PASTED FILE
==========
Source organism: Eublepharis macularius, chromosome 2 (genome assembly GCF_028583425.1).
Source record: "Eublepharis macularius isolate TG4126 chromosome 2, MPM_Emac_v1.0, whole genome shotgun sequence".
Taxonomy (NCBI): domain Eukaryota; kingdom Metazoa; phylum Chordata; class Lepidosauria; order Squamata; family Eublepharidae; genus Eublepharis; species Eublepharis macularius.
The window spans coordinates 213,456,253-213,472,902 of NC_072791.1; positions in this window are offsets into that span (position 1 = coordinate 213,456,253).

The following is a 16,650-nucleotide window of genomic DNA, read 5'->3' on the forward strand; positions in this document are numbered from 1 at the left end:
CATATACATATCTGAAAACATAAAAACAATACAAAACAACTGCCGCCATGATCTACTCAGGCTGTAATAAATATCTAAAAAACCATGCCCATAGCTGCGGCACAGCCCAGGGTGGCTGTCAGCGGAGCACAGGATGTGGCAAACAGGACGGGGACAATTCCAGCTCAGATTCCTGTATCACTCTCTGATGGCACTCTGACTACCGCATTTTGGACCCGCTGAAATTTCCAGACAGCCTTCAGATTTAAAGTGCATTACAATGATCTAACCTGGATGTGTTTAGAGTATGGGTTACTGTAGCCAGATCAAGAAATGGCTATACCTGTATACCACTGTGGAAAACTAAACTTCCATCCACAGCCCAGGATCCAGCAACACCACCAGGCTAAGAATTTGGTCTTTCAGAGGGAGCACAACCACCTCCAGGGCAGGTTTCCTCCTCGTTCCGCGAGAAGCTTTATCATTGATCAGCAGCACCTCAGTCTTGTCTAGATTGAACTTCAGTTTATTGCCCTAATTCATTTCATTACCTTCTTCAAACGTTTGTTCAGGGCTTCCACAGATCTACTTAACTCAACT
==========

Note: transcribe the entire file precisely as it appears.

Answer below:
Source organism: Eublepharis macularius, chromosome 2 (genome assembly GCF_028583425.1).
Source record: "Eublepharis macularius isolate TG4126 chromosome 2, MPM_Emac_v1.0, whole genome shotgun sequence".
Taxonomy (NCBI): domain Eukaryota; kingdom Metazoa; phylum Chordata; class Lepidosauria; order Squamata; family Eublepharidae; genus Eublepharis; species Eublepharis macularius.
The window spans coordinates 213,456,253-213,472,902 of NC_072791.1; positions in this window are offsets into that span (position 1 = coordinate 213,456,253).

The following is a 16,650-nucleotide window of genomic DNA, read 5'->3' on the forward strand; positions in this document are numbered from 1 at the left end:
CATATACATATCTGAAAACATAAAAACAATACAAAACAACTGCCGCCATGATCTACTCAGGCTGTAATAAATATCTAAAAAACCATGCCCATAGCTGCGGCACAGCCCAGGGTGGCTGTCAGCGGAGCACAGGATGTGGCAAACAGGACGGGGACAATTCCAGCTCAGATTCCTGTATCACTCTCTGATGGCACTCTGACTACCGCATTTTGGACCCGCTGAAATTTCCAGACAGCCTTCAGATTTAAAGTGCATTACAATGATCTAACCTGGATGTGTTTAGAGTATGGGTTACTGTAGCCAGATCAAGAAATGGCTATACCTGTATACCACTGTGGAAAACTAAACTTCCATCCACAGCCCAGGATCCAGCAACACCACCAGGCTAAGAATTTGGTCTTTCAGAGGGAGCACAACCACCTCCAGGGCAGGTTTCCTCCTCGTTCCGCGAGAAGCTTTATCATTGATCAGCAGCACCTCAGTCTTGTCTAGATTGAACTTCAGTTTATTGCCCTAATTCATTTCATTACCTTCTTCAAACGTTTGTTCAGGGCTTCCACAGATCTACTTAACTCAACT